Sam told me that he had developed close relationships with three others; Jacob Black, Quil Aterea and Embry Call. All of whom I knew, only through friends. Especially one particular friend, Teddy. She had a certain liking towards the three—said they were attractive. She particularly liked Embry. When she emailed me, she spoke so highly of him. From what I read, he seemed like a very shy, scrawny guy. Until she sent me a picture of Sam and the boys, and suddenly it crossed my mind.

Sam had to be part of a gang. Or some sort of other cult—I mean, all the people he now called 'friends' were nothing but meat. Solid, rock-hard meat. I knew that Jacob, Quil and Embry would be equally as buff and tall as Paul and Jared. And, undoubtedly drop dead gorgeous.

Before Haley and I left, I found Paul particularly gorgeous. At a time, Paul and I were an item. A very strong item, too. We started dating in the sixth grade, and then it ended the summer before we went into grade nine. He seemed tense, so on his toes that when he yelled, I silently took it in. What hurt the most was when he left.

He looked up to the cloudy sky and murmured, "I can't do it anymore."

I bit back tears, quiet sobs breaking through my throat. When I could, I managed to speak softly, "Whatever the reason, I'm sorry." I glared at the ground.

"It not that, Melissa. It's me—"

"It's not you, it's me, right? That's what it is?"

He sighed, "But it's true! I have—" he stopped short, his breathing heavy. He looked almost pained as he spoke, "I have commitment issues, Melissa. Us, that was great. Honestly, you were my first girlfriend—and most memorable."

I stared up at him, "But?"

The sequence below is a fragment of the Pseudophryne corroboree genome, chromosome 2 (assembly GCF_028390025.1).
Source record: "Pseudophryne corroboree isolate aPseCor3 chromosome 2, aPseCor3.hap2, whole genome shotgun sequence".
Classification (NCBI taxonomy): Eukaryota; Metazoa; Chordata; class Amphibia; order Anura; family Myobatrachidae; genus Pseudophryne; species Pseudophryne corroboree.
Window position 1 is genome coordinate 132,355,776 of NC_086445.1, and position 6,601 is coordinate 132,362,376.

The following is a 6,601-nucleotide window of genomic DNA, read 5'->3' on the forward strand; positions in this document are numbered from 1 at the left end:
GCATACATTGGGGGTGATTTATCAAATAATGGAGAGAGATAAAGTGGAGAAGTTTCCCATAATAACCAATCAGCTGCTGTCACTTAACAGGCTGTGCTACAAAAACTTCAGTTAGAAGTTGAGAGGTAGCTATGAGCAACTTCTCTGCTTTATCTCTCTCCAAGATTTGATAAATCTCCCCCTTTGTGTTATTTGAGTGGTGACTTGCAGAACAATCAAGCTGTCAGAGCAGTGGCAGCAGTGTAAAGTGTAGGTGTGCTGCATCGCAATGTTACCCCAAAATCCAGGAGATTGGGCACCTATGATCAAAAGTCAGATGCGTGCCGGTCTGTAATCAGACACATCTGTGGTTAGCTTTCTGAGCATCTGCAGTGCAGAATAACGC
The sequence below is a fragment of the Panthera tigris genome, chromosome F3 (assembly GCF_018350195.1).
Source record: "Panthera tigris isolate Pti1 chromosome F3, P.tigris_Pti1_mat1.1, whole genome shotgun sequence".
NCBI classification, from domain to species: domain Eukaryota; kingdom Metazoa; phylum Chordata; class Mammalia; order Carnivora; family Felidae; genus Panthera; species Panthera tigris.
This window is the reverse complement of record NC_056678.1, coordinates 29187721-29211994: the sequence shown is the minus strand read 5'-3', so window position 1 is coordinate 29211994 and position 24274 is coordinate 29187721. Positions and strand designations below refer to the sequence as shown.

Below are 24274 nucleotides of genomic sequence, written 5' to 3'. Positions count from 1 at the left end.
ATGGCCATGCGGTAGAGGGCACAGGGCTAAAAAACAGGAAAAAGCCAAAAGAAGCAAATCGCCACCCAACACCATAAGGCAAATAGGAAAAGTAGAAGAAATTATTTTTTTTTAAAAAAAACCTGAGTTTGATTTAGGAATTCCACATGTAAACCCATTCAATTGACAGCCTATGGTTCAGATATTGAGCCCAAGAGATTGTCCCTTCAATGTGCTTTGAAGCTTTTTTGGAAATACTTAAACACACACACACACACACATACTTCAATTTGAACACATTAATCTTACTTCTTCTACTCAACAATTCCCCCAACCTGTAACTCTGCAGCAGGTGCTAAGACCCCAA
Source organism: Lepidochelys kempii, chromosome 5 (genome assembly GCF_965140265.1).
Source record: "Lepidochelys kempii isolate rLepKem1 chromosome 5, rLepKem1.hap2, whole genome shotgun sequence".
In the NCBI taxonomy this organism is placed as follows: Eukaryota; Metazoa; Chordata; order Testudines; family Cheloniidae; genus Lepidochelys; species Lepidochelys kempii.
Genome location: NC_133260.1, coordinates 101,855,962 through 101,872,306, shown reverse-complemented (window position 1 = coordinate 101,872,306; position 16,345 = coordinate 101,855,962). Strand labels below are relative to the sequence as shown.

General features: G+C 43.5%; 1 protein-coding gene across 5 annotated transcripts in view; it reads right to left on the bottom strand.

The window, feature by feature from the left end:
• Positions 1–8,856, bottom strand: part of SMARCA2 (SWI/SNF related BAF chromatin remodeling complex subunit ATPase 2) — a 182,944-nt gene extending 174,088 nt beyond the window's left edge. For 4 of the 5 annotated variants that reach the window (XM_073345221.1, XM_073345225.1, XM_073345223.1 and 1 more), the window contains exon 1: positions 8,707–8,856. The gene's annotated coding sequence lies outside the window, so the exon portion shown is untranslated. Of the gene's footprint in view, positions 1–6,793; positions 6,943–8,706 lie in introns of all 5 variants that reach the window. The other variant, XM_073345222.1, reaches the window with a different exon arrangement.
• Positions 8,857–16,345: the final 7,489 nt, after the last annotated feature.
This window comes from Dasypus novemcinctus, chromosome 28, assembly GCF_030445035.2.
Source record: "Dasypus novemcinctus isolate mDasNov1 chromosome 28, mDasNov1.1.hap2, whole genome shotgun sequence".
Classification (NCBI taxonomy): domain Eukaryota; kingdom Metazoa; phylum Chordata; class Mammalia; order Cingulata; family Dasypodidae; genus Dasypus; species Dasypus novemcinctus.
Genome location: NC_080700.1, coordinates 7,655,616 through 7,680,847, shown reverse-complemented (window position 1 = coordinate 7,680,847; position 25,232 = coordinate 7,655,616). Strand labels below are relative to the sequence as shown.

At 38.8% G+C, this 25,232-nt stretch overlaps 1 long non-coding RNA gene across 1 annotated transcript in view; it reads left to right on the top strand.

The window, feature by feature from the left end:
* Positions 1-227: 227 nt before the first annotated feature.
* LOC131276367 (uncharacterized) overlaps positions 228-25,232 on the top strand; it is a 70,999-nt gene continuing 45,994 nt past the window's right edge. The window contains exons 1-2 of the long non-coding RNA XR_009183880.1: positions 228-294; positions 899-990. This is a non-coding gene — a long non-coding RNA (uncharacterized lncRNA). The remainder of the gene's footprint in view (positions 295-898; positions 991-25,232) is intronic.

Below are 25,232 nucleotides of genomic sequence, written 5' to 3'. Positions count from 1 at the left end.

"But the distance you're putting between us is too much—I'd hate not being able to see you. And, we're going into high school. I want options, and I'm sure you'd like the same." He sighed when my face soured up into distaste. "I thought you might like it better if I did this while you were here, and not over the phone or computer. This isn't easy,"

"Yeah, right." I muttered, much to quiet for him to hear.

"And I really hate seeing you this vulnerable, but I have to do this. I just.. can't be the boyfriend. I can be you're best friend. I can be you're brother." He grabbed me quickly in a tight hug, his arms slightly tighter then usual. "I will always love you, my number one girl."


I really hated him after that. It was difficult to face anyone after that, and for the longest time I was nothing but miserable. I put my aunt and Haley through some grief, but they didn't understand—Haley wasn't leaving much behind. She didn't miss the rain at all.

I did. And I was so glad I was returning.

- - -

He looked much different now, and it wasn't all that difficult to spot him. What, with being all tall and muscular, and the only person wearing a t-shirt. I felt almost ridiculous wearing a heavy coat. But nevertheless, I approached Sam with a happy smile and an ungrateful sister following behind.

"Hey, Sam." I said, not bothering to wrap my arms around his neck, but settled for his mid-section instead.

He chuckled deeply, "You look more like mom every time I see you." He hugged Haley, too. She was a little less enthusiastic.

"Hey." She muttered, wiping her nose with her sleeve. She glanced around the airport, her arms folded tightly to her chest.

Turning back to Sam, I smiled warmly. "How's Emily?" Emily was someone I missed, very much. But, I always knew that Haley and Emily were closer.

Only because Haley had a loathing towards Leah.

"She's good. We're getting married soon, hopefully."

My eye's widened. This was not something he had told me over the phone, "Married? Since when?"

"Since last September." He smiled, wrapping an arm over my shoulders.

"When did you become friends with Jared? Or Paul, for that matter."

He shrugged, "It was just one of those things. Where you meet someone, and you feel like.. you've known them forever."

I looked up at him, eyes wry, "You have known Paul for forever, Sam."

After gathering all our luggage, we made way to the parking lot. Sam made a point to parking as close to the exit as he could, which both Haley and I were thankful for. He packed our bags in the back of his truck and held the door open for both Haley and I. With it only being a small cab, and Sam being as huge as he was, Haley and I were squished a little too close for comfort.